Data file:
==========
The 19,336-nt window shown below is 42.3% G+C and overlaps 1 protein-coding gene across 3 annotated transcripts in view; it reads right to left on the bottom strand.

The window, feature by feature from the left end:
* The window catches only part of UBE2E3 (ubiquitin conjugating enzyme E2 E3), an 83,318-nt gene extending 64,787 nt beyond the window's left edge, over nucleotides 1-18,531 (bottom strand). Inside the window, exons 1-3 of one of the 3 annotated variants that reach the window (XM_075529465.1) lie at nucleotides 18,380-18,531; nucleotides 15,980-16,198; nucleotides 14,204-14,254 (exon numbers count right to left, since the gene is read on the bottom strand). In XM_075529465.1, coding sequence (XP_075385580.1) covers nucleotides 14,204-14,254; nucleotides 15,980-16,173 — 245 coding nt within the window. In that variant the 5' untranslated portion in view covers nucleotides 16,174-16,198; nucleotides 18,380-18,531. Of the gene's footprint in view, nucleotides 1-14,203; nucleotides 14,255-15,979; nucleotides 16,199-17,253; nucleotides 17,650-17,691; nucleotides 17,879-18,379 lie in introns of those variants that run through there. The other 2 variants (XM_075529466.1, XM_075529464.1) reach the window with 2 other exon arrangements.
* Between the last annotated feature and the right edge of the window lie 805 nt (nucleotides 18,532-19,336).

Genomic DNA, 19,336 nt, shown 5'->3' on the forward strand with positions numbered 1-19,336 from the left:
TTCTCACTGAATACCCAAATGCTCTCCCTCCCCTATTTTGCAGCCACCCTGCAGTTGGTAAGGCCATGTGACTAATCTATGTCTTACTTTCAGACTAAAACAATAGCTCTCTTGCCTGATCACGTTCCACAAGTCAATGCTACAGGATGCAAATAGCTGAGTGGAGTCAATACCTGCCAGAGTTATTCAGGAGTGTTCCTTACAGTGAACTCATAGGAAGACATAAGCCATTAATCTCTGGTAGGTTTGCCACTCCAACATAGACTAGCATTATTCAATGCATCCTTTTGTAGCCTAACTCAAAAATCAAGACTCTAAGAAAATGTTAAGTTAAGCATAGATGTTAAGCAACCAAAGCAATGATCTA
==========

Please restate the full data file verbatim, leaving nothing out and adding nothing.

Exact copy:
The 19,336-nt window shown below is 42.3% G+C and overlaps 1 protein-coding gene across 3 annotated transcripts in view; it reads right to left on the bottom strand.

The window, feature by feature from the left end:
* The window catches only part of UBE2E3 (ubiquitin conjugating enzyme E2 E3), an 83,318-nt gene extending 64,787 nt beyond the window's left edge, over nucleotides 1-18,531 (bottom strand). Inside the window, exons 1-3 of one of the 3 annotated variants that reach the window (XM_075529465.1) lie at nucleotides 18,380-18,531; nucleotides 15,980-16,198; nucleotides 14,204-14,254 (exon numbers count right to left, since the gene is read on the bottom strand). In XM_075529465.1, coding sequence (XP_075385580.1) covers nucleotides 14,204-14,254; nucleotides 15,980-16,173 — 245 coding nt within the window. In that variant the 5' untranslated portion in view covers nucleotides 16,174-16,198; nucleotides 18,380-18,531. Of the gene's footprint in view, nucleotides 1-14,203; nucleotides 14,255-15,979; nucleotides 16,199-17,253; nucleotides 17,650-17,691; nucleotides 17,879-18,379 lie in introns of those variants that run through there. The other 2 variants (XM_075529466.1, XM_075529464.1) reach the window with 2 other exon arrangements.
* Between the last annotated feature and the right edge of the window lie 805 nt (nucleotides 18,532-19,336).

Genomic DNA, 19,336 nt, shown 5'->3' on the forward strand with positions numbered 1-19,336 from the left:
TTCTCACTGAATACCCAAATGCTCTCCCTCCCCTATTTTGCAGCCACCCTGCAGTTGGTAAGGCCATGTGACTAATCTATGTCTTACTTTCAGACTAAAACAATAGCTCTCTTGCCTGATCACGTTCCACAAGTCAATGCTACAGGATGCAAATAGCTGAGTGGAGTCAATACCTGCCAGAGTTATTCAGGAGTGTTCCTTACAGTGAACTCATAGGAAGACATAAGCCATTAATCTCTGGTAGGTTTGCCACTCCAACATAGACTAGCATTATTCAATGCATCCTTTTGTAGCCTAACTCAAAAATCAAGACTCTAAGAAAATGTTAAGTTAAGCATAGATGTTAAGCAACCAAAGCAATGATCTA